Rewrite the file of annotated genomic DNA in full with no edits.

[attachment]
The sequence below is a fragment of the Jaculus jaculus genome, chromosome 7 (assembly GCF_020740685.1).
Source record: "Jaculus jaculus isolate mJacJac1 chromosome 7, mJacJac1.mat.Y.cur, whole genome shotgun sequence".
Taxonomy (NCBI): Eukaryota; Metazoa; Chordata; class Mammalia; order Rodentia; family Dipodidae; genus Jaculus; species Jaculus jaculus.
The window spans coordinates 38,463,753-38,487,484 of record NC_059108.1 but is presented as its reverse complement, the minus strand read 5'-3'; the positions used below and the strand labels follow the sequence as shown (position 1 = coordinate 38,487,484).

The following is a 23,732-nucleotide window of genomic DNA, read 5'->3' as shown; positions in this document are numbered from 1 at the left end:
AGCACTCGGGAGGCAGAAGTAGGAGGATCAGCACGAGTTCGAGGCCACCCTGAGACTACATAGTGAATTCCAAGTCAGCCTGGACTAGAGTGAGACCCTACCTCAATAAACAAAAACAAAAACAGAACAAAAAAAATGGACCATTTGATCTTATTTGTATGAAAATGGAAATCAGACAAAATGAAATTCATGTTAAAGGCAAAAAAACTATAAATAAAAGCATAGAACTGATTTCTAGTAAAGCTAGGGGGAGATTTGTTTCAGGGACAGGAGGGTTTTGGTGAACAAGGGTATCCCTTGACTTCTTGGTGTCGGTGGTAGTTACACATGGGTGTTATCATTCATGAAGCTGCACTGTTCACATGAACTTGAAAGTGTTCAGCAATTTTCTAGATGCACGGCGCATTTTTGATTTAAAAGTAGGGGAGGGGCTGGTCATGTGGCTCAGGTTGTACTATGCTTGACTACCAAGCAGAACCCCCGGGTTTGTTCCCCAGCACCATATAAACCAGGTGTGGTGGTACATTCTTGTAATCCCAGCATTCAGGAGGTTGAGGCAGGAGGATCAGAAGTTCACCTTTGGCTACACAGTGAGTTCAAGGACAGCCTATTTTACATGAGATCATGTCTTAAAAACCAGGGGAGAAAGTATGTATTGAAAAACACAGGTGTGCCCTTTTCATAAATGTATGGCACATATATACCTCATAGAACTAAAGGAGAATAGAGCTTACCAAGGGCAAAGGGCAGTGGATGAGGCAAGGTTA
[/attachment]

The sequence below is a fragment of the Jaculus jaculus genome, chromosome 7 (assembly GCF_020740685.1).
Source record: "Jaculus jaculus isolate mJacJac1 chromosome 7, mJacJac1.mat.Y.cur, whole genome shotgun sequence".
Taxonomy (NCBI): Eukaryota; Metazoa; Chordata; class Mammalia; order Rodentia; family Dipodidae; genus Jaculus; species Jaculus jaculus.
The window spans coordinates 38,463,753-38,487,484 of record NC_059108.1 but is presented as its reverse complement, the minus strand read 5'-3'; the positions used below and the strand labels follow the sequence as shown (position 1 = coordinate 38,487,484).

The following is a 23,732-nucleotide window of genomic DNA, read 5'->3' as shown; positions in this document are numbered from 1 at the left end:
AGCACTCGGGAGGCAGAAGTAGGAGGATCAGCACGAGTTCGAGGCCACCCTGAGACTACATAGTGAATTCCAAGTCAGCCTGGACTAGAGTGAGACCCTACCTCAATAAACAAAAACAAAAACAGAACAAAAAAAATGGACCATTTGATCTTATTTGTATGAAAATGGAAATCAGACAAAATGAAATTCATGTTAAAGGCAAAAAAACTATAAATAAAAGCATAGAACTGATTTCTAGTAAAGCTAGGGGGAGATTTGTTTCAGGGACAGGAGGGTTTTGGTGAACAAGGGTATCCCTTGACTTCTTGGTGTCGGTGGTAGTTACACATGGGTGTTATCATTCATGAAGCTGCACTGTTCACATGAACTTGAAAGTGTTCAGCAATTTTCTAGATGCACGGCGCATTTTTGATTTAAAAGTAGGGGAGGGGCTGGTCATGTGGCTCAGGTTGTACTATGCTTGACTACCAAGCAGAACCCCCGGGTTTGTTCCCCAGCACCATATAAACCAGGTGTGGTGGTACATTCTTGTAATCCCAGCATTCAGGAGGTTGAGGCAGGAGGATCAGAAGTTCACCTTTGGCTACACAGTGAGTTCAAGGACAGCCTATTTTACATGAGATCATGTCTTAAAAACCAGGGGAGAAAGTATGTATTGAAAAACACAGGTGTGCCCTTTTCATAAATGTATGGCACATATATACCTCATAGAACTAAAGGAGAATAGAGCTTACCAAGGGCAAAGGGCAGTGGATGAGGCAAGGTTA